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Components of the Earths system

Huddart and Stott, 2010


Hydrological cycle
Hydrological
Cycle
79
88
9
21
12
9
Horz Atmos transfer
of water vapour
PPt on
continents
Evapotranspiration
from continents
PPt in
oceans
Evaporation
from oceans
Runoff to oceans
Summerfield, 1990
78 % of mean annual global ppt of approx 1000 mm
Global Population Trend and Water
Resources
Arithmetic-exponential
Logarithmic-logistic
Whitmore et al., 1990
(River)
Distribution of Water
Glacial contribution to river melt
(Bookhagen and Burbank, 2010)
Precipitation
Introduction
All forms of water that reach the earth fromthe
atmosphereiscalledPrecipitation.
The usual forms are rainfall, snowfall, frost, hail,
dew. Of all these, the first two contribute
significant amountsof water.
Rainfall being the predominant form of
precipitation causing stream flow, especially the
flood flow in majority of rivers. Thus, in this
context, rainfall is used synonymously with
precipitation.
Introduction.
Types of precipitation
Rain, snow, hail, drizzle, glaze, sleet
Rain:
Is precipitation in the form of water drops of size larger
than 0.5 mm to 6mm
The rainfall is classified in to
Light rain if intensity is trace to 2.5 mm/ h
Moderate if intensity is 2.5 mm/ hr to 7.5 mm/ hr
Heavy rain above 7.5 mm/ hr
Introduction.
Snow:
Snow is formed from ice crystal masses, which usually
combine to form flakes
Hail (violent thunderstorm)
precipitation in the form of small balls or lumps usually
consisting of concentric layers of clear ice and compact
snow.
Hail varies from 0.5 to 5 cm in diameter and can be
damaging crops and small buildings.
Precipitation formation
Ability of air to hold
water vapour T
Process
Cooling of atmosphere
Condensation around
minute particles
Condensation nuclei
Growth of water/ ice
droplets
Fall due to gravity
Atmospheric cooling
Uplift of air through atmos.
Heating of earth
Convective PPt
due to obstruction
Orographic PPt
Low pressure weather
system cyclonic PPt
Meeting of warm air mass
with cool air mass or object
Precipitation formation
Condensation nuclei
Dust, sea salts, smoke
< 1 m
Cloud seeding
Water droplet growth
Threshold size ~ 3000 m
Continued condensation
Collision & coalescence
Bergeron process
Vapour pressure (Pv)
Saturated Pv [water > ice]
water vapour movement towards
ice crystals
Precipitation distribution
Static influences (do not vary
between storm events)
Mostly local scale except rain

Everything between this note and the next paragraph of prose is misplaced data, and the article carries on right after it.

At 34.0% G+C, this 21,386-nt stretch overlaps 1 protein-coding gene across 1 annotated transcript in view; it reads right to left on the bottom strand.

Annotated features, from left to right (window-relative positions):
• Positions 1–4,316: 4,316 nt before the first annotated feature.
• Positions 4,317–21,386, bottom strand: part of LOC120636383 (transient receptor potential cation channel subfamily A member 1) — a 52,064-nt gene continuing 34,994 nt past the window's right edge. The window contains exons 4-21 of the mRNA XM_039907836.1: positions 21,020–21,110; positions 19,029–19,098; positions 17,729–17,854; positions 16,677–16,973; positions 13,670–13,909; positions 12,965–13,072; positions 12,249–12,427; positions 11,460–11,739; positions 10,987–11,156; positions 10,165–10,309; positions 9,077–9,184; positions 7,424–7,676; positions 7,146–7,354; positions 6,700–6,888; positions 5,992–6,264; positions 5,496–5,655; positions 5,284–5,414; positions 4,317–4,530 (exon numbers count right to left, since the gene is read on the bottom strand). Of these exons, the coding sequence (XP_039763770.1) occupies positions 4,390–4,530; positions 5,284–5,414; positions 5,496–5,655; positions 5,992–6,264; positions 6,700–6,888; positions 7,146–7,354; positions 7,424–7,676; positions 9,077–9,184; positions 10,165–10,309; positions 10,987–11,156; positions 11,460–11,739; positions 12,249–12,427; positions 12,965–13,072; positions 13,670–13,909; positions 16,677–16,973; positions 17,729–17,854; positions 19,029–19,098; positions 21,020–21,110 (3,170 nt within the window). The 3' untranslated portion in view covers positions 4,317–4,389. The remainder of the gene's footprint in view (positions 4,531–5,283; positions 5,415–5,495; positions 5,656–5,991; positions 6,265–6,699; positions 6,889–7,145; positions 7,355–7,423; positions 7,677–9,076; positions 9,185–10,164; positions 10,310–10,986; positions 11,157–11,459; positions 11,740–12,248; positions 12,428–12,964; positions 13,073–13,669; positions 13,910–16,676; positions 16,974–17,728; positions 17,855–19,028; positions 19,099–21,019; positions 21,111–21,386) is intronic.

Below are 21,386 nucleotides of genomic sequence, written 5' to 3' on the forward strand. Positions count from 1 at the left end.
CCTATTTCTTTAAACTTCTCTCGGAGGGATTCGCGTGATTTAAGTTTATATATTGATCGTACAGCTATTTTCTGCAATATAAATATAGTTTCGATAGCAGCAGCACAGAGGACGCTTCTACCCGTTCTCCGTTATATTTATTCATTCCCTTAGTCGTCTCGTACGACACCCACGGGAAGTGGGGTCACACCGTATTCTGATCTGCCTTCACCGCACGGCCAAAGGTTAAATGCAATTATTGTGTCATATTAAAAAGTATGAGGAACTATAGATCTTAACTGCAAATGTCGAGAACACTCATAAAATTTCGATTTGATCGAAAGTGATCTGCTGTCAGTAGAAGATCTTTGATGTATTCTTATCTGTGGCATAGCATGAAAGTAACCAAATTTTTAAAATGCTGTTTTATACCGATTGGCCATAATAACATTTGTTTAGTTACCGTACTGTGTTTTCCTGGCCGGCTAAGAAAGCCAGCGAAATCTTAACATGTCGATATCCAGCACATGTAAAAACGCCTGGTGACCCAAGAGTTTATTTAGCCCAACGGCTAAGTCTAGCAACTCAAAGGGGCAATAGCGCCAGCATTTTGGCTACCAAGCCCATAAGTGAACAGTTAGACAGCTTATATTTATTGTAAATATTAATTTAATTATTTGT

shadow effect
Altitude
Controls Temp
Aspect
Slope wrt predominant weather
pattern
Humid mid-latitudes westerlies
wind
West facing slope more rainfall
Slope
Relevant at very small scale
Dynamic influences
Regional scale
Different weather pattern
Spatial and temporal distribution pattern
Precipitation distribution
Rainfall measurement
Rain gauge point
measurement
Sources of errors
Losses due to evaporation
Losses due to wetting of gauge
Over-measurement due to
splash from the surrounding
area
Under-measurement due to
turbulence around the gauge
20-40% loss based on wind
speed
Sources of errors
Siting of rain gauge
Average vs continuous measurement
Magnitude vs. intensity
Tipping-bucket rain
gauge
Snowfall measurement
Snow gauge
Heated rim
Higher rise of the gauge
(-) More secondary drifting
by wind
(-) High rise turbulence
Snow depth
Core sampler
(-) average measurement
(-) uneven distribution of
snow surface
(-) snow drifting
Raingauge Network
Since the catching area of the raingauge is very
small as compared to the areal extent of the
storm, to get representative picture of a storm
over a catchment the number of raingauges
should beas largeas possible, i.e. thecatchment
areaper gaugeshouldbesmall.
There are several factors to be considered to
restrict thenumber of gauge:
Likeeconomicconsiderationstoalargeextent
Topographic&accessibilitytosomeextent.
Raingauge Network..
World Meteorological Organization (WMO)
recommendation:
Inflat regionsof temperate, Mediterraneanandtropical zones
Ideal 1stationfor 600 900km
2
Acceptable1stationfor 900 3000km
2
In mountainous regions of temperate, Mediterranean andtropical
zones
Ideal 1stationfor 100 250km
2
Acceptable1stationfor 250 1000km
2
Inaridandpolar zone
1stationfor 1500 10,000km
2
10%of theraingaugesshouldbeself recordingtoknowthe
intensityof therainfall
Mean Precipitation over an area
Raingauges rainfall represent only point sampling of the
areal distribution of a storm
The important rainfall for hydrological analysis is a rainfall
over an area, such as over the catchment
To convert the point rainfall values at various stations to in
to average value over a catchment, the following methods
are used:
arithmetic mean
the method of the Thiessen polygons
the isohyets method
When the area is physically and climatically homogenous